WOW Review: Volume XII, Issue 3

Cover of The Dark and the Light, depicting a tall grey figure wearing a red hat walking besides a smaller, ghost-like white figure on a red bridge with a yellow tree in the background.
The Dark and the Light
Written by Kerstin Hau
Illustrated by Julie Völk
Translated from German by David Henry Wilson
NorthSouth Books, 2019, 32pp
ISBN: 978-0-7358-4385-1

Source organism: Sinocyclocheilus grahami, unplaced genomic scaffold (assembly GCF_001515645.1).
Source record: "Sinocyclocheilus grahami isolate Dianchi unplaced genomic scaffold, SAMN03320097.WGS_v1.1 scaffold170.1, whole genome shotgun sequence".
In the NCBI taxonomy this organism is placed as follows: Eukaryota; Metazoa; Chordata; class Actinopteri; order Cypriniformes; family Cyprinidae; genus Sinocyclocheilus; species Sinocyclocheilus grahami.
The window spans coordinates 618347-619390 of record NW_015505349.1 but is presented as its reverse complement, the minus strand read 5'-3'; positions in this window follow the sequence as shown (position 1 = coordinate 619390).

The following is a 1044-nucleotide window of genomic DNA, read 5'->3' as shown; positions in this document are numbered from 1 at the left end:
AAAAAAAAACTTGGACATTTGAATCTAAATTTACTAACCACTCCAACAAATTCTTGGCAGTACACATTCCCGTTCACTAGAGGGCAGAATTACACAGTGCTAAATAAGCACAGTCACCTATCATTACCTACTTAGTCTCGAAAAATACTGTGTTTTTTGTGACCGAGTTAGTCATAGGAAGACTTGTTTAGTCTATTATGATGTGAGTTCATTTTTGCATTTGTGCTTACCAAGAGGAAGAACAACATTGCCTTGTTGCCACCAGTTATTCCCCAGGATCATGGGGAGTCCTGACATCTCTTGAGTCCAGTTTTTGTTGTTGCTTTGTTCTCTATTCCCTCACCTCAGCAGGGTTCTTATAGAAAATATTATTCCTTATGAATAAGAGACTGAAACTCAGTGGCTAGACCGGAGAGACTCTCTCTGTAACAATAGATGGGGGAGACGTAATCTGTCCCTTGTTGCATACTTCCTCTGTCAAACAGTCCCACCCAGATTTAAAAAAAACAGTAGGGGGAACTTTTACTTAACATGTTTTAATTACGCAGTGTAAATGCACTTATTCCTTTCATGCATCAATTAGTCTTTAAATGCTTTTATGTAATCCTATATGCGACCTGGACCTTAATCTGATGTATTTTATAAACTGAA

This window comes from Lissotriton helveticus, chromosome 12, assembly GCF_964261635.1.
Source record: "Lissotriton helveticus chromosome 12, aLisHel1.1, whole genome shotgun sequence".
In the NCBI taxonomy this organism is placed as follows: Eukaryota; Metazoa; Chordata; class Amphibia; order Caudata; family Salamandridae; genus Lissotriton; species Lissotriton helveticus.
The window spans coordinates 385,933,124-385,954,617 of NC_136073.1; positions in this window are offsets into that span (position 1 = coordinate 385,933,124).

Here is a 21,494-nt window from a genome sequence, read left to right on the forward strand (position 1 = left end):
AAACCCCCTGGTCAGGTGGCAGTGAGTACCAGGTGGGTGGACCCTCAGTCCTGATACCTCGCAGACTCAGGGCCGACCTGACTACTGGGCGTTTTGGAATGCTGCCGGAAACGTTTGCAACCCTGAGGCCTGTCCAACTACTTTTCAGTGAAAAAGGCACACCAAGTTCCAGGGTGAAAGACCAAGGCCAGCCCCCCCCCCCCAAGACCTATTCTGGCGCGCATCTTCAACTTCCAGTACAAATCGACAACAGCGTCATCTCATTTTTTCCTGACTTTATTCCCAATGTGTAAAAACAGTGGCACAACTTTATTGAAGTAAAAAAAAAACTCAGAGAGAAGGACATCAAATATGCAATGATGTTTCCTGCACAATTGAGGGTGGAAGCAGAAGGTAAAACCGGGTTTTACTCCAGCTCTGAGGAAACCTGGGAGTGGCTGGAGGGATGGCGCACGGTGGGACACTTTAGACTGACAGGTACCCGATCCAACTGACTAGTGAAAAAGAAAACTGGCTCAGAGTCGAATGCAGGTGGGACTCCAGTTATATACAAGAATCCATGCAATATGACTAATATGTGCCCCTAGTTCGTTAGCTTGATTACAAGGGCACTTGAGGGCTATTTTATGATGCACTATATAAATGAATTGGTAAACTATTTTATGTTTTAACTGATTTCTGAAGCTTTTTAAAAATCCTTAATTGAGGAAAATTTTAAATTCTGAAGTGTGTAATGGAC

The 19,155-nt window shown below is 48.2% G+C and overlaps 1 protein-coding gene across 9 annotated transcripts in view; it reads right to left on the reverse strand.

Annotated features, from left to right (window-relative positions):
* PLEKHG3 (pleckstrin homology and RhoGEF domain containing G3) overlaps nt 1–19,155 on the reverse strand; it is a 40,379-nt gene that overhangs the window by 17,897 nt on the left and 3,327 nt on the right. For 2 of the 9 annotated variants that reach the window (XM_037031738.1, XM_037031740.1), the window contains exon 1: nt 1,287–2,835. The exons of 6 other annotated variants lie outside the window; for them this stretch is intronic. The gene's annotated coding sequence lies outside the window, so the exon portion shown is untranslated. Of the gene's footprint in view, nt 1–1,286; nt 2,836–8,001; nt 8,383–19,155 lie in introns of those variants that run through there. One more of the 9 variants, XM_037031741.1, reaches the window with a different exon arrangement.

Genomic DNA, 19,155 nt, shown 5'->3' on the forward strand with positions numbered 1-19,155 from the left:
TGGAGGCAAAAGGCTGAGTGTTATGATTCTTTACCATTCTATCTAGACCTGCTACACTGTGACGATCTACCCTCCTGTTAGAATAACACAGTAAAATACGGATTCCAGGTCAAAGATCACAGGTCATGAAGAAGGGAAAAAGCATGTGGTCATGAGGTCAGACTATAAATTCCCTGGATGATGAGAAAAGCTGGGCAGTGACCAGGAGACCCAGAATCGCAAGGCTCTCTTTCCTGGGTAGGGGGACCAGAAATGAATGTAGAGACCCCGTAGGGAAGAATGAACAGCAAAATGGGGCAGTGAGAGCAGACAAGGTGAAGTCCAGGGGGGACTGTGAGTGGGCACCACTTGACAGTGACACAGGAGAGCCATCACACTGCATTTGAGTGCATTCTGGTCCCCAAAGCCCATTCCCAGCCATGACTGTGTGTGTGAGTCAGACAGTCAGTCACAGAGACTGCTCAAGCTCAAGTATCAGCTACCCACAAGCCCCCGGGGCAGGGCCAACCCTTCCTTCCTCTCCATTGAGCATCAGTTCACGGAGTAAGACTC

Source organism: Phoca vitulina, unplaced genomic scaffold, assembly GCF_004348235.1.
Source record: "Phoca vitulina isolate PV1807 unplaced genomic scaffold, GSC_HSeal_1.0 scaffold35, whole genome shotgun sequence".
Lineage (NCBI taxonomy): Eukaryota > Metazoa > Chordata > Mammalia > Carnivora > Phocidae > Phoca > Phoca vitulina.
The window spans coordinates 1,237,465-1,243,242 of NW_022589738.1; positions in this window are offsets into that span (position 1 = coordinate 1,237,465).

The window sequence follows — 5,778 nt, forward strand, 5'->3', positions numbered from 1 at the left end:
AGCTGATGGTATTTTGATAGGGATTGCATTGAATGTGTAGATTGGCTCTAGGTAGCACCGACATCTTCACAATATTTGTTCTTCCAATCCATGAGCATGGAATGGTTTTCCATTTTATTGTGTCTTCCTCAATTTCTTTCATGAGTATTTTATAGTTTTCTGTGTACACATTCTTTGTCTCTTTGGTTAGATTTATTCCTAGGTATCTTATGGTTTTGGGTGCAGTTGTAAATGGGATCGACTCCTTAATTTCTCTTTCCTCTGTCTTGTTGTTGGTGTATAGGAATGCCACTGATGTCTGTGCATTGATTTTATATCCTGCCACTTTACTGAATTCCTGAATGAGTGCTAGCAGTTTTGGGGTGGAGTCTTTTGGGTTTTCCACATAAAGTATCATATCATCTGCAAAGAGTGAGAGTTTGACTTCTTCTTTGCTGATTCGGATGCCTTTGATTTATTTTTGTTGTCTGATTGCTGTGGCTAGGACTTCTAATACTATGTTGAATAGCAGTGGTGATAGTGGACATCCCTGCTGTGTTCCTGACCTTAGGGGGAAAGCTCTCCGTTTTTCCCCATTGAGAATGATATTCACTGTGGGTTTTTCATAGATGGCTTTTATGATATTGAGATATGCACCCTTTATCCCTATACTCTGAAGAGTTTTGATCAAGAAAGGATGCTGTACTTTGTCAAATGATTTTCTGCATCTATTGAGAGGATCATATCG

Shaggy lives in the land of darkness. Sparkle lives in the land of light. Both creatures are lonely but one day they see each other across the shaded border between the dark and the light. Frightened, Sparkle runs away, but she ventures close to the border the next day and gets up the courage to respond to Shaggy’s overtures of friendship. Eventually, through conversation in the borderland between dark and light, they become friends and visit each other’s homes. Shaggy comes with a parasol and Sparkle with a flashlight. One day Shaggy goes to visit his friend Sparkle’s home and it has disappeared! Distraught, he returns to his home in the land of the dark and finds to his surprise, that Sparkle is there. Together they decide that life as friends helps them weather sudden changes and they remain friends and live together in homes in the dark and the light.